Here we are all parked together. Zoomie, the male driver's bike, and the female driver's bike.
With the colorful paper chain.
I rode home with the female driver. We weren't side by side, but at times I broke single file rank to put my front wheel right next to her rear one, to make traffic travel a little bit farther from us. I never obstructed the flow of cars, but our office lady mentioned it this morning and it sounded like she hadn't been happy with our arrangement.
We made it to her house just fine, and we spent some time talking about birds. Her back yard is full of all different kinds. The black birds I like with bright orange shoulders are called Red-Wing Blackbirds (apparently it's not orange, hehe). There is also a Tri-colored Blackbird with white under the red spot, instead of yellow. By the time I got back out to Zoomie, which was only a few minutes, her rear tire was completely flat. I attempted to repair it by just pulling out the bit with the puncture in it. The hole made a hissing noise and was pretty easy to find, but my patch didn't hold. We put Zoomie is time out strapped to my co-worker's jeep, and she drove me the rest of the way home.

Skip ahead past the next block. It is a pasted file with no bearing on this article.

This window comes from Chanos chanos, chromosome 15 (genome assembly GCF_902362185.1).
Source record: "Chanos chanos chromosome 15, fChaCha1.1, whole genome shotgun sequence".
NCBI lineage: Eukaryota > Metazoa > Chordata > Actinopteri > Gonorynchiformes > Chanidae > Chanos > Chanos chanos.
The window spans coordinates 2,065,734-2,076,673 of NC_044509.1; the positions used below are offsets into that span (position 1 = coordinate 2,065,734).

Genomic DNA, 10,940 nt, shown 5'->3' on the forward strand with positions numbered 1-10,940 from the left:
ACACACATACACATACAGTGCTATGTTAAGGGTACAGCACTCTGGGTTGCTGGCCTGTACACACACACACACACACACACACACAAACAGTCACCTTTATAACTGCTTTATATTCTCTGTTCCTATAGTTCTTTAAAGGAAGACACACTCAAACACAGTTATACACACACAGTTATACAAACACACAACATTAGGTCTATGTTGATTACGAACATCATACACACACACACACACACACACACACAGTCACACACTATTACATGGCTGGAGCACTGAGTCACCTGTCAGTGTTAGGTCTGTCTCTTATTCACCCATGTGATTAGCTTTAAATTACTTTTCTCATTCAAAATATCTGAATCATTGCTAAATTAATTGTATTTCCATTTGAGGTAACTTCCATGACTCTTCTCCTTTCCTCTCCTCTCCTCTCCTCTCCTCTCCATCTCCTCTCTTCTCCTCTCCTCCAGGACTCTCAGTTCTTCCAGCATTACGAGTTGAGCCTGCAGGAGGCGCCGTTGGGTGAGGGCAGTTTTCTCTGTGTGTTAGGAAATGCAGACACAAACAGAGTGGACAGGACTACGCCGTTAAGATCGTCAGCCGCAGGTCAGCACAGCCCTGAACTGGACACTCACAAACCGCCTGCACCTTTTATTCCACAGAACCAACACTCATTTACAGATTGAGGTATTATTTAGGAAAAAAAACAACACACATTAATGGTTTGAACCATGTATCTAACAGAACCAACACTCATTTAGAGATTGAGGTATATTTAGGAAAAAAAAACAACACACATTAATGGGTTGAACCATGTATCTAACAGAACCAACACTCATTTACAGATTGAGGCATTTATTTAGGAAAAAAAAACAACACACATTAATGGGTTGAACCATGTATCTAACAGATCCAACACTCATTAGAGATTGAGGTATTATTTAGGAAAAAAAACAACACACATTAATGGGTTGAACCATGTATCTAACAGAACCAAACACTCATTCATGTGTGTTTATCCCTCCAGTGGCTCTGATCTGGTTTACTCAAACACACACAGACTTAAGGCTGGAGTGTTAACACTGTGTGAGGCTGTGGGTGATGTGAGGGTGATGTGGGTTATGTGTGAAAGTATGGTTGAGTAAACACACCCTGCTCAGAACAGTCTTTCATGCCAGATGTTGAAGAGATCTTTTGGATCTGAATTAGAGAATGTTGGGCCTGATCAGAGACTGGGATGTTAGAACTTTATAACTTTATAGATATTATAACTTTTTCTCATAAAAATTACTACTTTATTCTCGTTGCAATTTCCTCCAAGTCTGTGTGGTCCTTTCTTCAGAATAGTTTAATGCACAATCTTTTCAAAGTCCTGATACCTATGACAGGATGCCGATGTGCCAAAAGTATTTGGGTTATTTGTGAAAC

Another guy driver who services my elementary school just in front of me in the afternoon line-up rode this one in to work this morning. He had filled out and returned his bike form with the not-riding box checked. Guess he changed his mind!
On the way home after this morning's route, I helped a cyclist who had been sitting in the shade of a tree with his bike on it's side. I said good morning as I passed, which is common, as I say hi or good morning to everyone. Something made me pause, and then finally turn back around and ask if he was just resting, or if he needed any help. He originally said resting, but then admitted to having a flat tire. I had just gotten a new patch kit, so I supplied all the things needed to fix his tire- multitool to remove the wheel, lever to unmount the tire, patch and rubber cement, and frame-size air pump. One of his previous patches, a green one, had failed. I tried to take it off, but it seemed stuck pretty good, and we ended up putting the new patch right over the side of that one, where air was seeping out. The man is one of the breakfast club I see eating nearly every morning at the yellow train car on display next to the bike path. His bike was blue. I felt really good about the whole thing, but between Zoomie yesterday and this repair today, I need a new patch kit again!
Happy Bike Week* everybody!
* not the chaotic and loud motorcycle event of Daytona Beach, FL.